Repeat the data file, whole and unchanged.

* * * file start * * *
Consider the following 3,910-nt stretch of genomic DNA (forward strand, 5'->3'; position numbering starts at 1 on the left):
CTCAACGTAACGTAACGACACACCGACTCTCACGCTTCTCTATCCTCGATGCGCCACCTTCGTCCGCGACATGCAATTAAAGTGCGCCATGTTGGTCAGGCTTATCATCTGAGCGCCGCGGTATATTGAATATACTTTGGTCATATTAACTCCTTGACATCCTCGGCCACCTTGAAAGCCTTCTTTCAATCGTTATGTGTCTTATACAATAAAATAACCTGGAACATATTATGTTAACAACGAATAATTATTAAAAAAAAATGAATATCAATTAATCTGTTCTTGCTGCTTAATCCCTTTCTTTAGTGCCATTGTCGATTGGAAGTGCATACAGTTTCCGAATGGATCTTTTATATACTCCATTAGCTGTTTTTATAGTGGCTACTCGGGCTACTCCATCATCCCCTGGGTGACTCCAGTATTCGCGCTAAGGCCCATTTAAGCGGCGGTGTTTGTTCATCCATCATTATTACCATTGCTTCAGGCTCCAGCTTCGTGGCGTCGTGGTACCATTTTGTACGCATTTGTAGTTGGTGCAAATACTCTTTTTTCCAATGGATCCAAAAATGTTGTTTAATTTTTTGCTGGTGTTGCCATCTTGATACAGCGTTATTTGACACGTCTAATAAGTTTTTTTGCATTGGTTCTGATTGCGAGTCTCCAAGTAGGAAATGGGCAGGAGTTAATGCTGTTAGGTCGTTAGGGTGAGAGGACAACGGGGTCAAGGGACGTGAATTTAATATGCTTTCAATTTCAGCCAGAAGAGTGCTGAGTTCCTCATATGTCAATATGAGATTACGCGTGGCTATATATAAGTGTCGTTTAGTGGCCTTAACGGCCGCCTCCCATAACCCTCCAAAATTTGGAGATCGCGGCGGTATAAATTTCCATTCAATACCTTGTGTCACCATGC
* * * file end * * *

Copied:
Consider the following 3,910-nt stretch of genomic DNA (forward strand, 5'->3'; position numbering starts at 1 on the left):
CTCAACGTAACGTAACGACACACCGACTCTCACGCTTCTCTATCCTCGATGCGCCACCTTCGTCCGCGACATGCAATTAAAGTGCGCCATGTTGGTCAGGCTTATCATCTGAGCGCCGCGGTATATTGAATATACTTTGGTCATATTAACTCCTTGACATCCTCGGCCACCTTGAAAGCCTTCTTTCAATCGTTATGTGTCTTATACAATAAAATAACCTGGAACATATTATGTTAACAACGAATAATTATTAAAAAAAAATGAATATCAATTAATCTGTTCTTGCTGCTTAATCCCTTTCTTTAGTGCCATTGTCGATTGGAAGTGCATACAGTTTCCGAATGGATCTTTTATATACTCCATTAGCTGTTTTTATAGTGGCTACTCGGGCTACTCCATCATCCCCTGGGTGACTCCAGTATTCGCGCTAAGGCCCATTTAAGCGGCGGTGTTTGTTCATCCATCATTATTACCATTGCTTCAGGCTCCAGCTTCGTGGCGTCGTGGTACCATTTTGTACGCATTTGTAGTTGGTGCAAATACTCTTTTTTCCAATGGATCCAAAAATGTTGTTTAATTTTTTGCTGGTGTTGCCATCTTGATACAGCGTTATTTGACACGTCTAATAAGTTTTTTTGCATTGGTTCTGATTGCGAGTCTCCAAGTAGGAAATGGGCAGGAGTTAATGCTGTTAGGTCGTTAGGGTGAGAGGACAACGGGGTCAAGGGACGTGAATTTAATATGCTTTCAATTTCAGCCAGAAGAGTGCTGAGTTCCTCATATGTCAATATGAGATTACGCGTGGCTATATATAAGTGTCGTTTAGTGGCCTTAACGGCCGCCTCCCATAACCCTCCAAAATTTGGAGATCGCGGCGGTATAAATTTCCATTCAATACCTTGTGTCACCATGC